When evaluating spring game attendance it is important to keep a few things in mind. First, every school handles the number differently. Some keep an actual count, while others merely give a rough estimate. Some do not even bother to keep track at all, which is why not every spring game attendance can be accounted for. Second, some spring games are held in a different venue than the football stadium. For example, Stanford held a spring scrimmage in a soccer stadium with a much smaller capacity. So take some of these numbers for what they are with all of that in mind.
Here are the most up-to-date spring game attendance numbers as of April 12, 2016 as provided by each school (note: schools with no attendance tracked are not included, as are schools that did not respond to College Football Talk via email on the subject);
- Clemson – 50,000
- Florida State – 49,913
- Florida – 46,000
- Auburn – 45,723 (read more about Auburn’s attendance)
- Oklahoma – 42,436
- Michigan – 35,000
- South Carolina – 32,916
- Texas A&M – 27,412
- BYU – 18,000
- Boise State – 6,100
- Colorado – 5,100
- UNLV – 2,800
- Stanford – 2,500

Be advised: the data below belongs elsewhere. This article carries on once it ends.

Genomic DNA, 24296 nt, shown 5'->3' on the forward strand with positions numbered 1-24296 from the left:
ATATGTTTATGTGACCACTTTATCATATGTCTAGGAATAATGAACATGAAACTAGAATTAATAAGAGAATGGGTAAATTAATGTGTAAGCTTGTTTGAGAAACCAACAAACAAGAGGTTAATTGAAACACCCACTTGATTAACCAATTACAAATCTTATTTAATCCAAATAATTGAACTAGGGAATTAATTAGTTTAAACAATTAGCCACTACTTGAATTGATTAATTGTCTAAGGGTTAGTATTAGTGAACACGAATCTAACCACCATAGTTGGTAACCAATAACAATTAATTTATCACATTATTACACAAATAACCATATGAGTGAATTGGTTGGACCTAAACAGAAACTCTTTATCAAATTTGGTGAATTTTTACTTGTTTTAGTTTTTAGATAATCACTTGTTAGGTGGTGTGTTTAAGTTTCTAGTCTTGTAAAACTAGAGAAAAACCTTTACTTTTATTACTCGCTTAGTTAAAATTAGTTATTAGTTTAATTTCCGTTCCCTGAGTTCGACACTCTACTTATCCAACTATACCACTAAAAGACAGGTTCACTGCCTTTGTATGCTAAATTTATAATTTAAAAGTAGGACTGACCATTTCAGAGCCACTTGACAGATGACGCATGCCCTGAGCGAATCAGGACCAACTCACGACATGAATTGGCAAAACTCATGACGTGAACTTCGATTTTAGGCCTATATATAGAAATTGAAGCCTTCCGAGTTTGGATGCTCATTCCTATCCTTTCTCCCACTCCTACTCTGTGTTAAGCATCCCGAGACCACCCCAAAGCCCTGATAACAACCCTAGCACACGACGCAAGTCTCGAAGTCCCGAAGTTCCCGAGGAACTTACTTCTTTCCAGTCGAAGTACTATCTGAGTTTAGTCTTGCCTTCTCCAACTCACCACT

- Wake Forest – 2,100
- Nevada – 600
- Air Force – 500
All updates to this year’s spring game attendance database can be viewed HERE, and you can break the data down by conference.
Colorado was looking forward to the addition of graduate transfer quarterback Davis Webb from Texas Tech, but the former Red Raiders quarterback has been checking out other potential options lately despite previously committing to the Buffs. While Webb pays visits to Cal and Auburn, Colorado head coach Mike MacIntyre is not spending time worrying about losing Webb to another program.
“The Auburn report, I think, is erroneous,” MacIntyre said in a report from BuffZone.com, referring to reports on Monday linking Webb to a potential visit to Auburn. It is true, however, that MacIntyre visited another Pac-12 school, Cal. Despite his recent visit to Cal and reports of a future visit to Auburn, MacIntyre insists he trusts Webb will still end up at Colorado.
“He’s told me he’s coming time after time, so I just trust what he says,” MacIntyre said.
It is still entirely possible Webb will end up heading to Boulder, where he would immediately step into the quarterback competition with a good chance to start this spring. He has signed a financial aid agreement with the program, but that does not lock him out from evaluating other potential options. Other schools may continue to recruit him as well, and it is clear both Cal and Auburn have some holes to plug at quarterback. Cal is losing Jared Goff to the NFL while Auburn just has an unsettled quarterback situation even with players returning this year.